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FCA raises concern over interest-only deals

The Financial Conduct Authority is concerned about the availability of interest-only mortgages after a lender exodus from the sector over the past year.

In its first annual risk outlook, published last week, the FCA says a combination of uncertainty and increased changes means firms may not be making the right strategic choices and may be misinterpreting regulatory guidance.

It states: “[It] may make it difficult for firms to step back and strategically assess the adjustments they need to make to their business models and strategies to ensure future viability and sustainability.

“This could lead to precipitous withdrawal of firms from business areas and products without fully assessing how they could continue to operate within the boundaries of new regulation, for example, major firms restricting interest-only mortgages because of concerns about retrospective regulatory judgements on lending decisions.”

The FCA says consumer choices have been limited and it must ensure the “proportionality” of regulation, avoid regulatory failures and take account of economic stress affecting its reforms.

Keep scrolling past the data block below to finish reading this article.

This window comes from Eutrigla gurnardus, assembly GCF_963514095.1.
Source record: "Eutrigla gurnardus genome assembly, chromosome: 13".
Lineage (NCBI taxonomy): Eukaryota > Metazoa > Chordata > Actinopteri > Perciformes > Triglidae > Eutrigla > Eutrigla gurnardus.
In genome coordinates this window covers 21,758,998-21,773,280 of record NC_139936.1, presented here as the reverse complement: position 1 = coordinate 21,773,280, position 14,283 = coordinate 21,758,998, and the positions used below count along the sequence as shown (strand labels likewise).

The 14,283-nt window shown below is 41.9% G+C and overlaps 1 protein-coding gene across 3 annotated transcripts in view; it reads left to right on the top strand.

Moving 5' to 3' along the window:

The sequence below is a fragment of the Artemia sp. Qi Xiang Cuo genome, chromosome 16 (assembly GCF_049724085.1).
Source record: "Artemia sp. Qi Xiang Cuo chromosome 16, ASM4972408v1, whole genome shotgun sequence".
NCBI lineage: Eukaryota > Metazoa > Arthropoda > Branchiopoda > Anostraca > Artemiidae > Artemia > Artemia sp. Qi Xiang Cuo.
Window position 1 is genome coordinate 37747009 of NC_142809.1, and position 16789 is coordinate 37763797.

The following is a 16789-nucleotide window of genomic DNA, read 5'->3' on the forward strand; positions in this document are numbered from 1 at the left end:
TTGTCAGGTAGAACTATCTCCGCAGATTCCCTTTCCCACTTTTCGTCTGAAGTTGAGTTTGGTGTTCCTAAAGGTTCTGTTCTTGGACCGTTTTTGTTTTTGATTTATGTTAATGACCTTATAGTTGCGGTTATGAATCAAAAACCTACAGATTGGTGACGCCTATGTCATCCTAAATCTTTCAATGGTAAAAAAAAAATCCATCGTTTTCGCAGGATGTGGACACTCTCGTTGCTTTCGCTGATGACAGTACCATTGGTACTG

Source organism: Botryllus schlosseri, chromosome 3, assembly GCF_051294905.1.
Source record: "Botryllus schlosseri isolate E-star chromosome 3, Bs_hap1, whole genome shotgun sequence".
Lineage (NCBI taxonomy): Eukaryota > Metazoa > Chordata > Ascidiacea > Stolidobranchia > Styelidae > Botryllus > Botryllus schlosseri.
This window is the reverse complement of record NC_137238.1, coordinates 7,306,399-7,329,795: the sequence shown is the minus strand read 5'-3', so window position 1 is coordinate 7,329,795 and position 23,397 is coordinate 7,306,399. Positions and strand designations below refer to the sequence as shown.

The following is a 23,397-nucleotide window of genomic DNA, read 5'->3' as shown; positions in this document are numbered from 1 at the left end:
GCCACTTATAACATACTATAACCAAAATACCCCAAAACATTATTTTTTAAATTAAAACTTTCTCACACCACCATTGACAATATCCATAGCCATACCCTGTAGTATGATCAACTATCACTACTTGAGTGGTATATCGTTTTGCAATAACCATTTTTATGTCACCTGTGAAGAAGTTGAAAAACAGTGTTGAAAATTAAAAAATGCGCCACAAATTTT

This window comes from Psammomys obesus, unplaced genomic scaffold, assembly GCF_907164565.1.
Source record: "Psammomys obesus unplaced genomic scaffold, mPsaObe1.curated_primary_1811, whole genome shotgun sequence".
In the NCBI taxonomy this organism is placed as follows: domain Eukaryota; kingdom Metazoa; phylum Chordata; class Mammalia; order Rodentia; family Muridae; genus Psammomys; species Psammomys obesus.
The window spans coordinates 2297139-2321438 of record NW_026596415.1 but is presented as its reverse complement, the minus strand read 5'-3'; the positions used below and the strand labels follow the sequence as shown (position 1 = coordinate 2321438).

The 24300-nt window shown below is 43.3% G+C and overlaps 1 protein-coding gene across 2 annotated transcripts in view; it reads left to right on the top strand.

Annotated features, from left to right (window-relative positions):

Earlier this month, HSBC and Accord Mortgages became the latest lenders to pull out of interest-only deals, while the vast majority of other lenders have either withdrawn or restricted their offerings.

The mortgage market review rules, which come into force in April 2014, scale back the use of interest-only by demanding more stringent repayment plans.

In March 2012, FCA chief executive-designate Martin Wheatley described interest-only mortgages as a “ticking timebomb” due to fears many borrowers have no repayment vehicle in place.

Mortgage lender consultant Mehrdad Yousefi says: “The interest-only debate has been going on for the last 18 months so the FCA must have woken up from a coma. It was started by the FSA and lenders have been implementing the regulator’s policies so maybe the FCA wants to change its interest-only stance.”

Separately, the FCA set out how it plans to use its new temporary product intervention powers under which products can be banned before the industry has been consulted. The FCA will be able to ban or limit the sale of a product for 12 months if consulting on new rules would cause a delay which could harm consumers.

The FCA is also launching a thematic review of lenders’ arrears handling procedures and forbearance management later this year.

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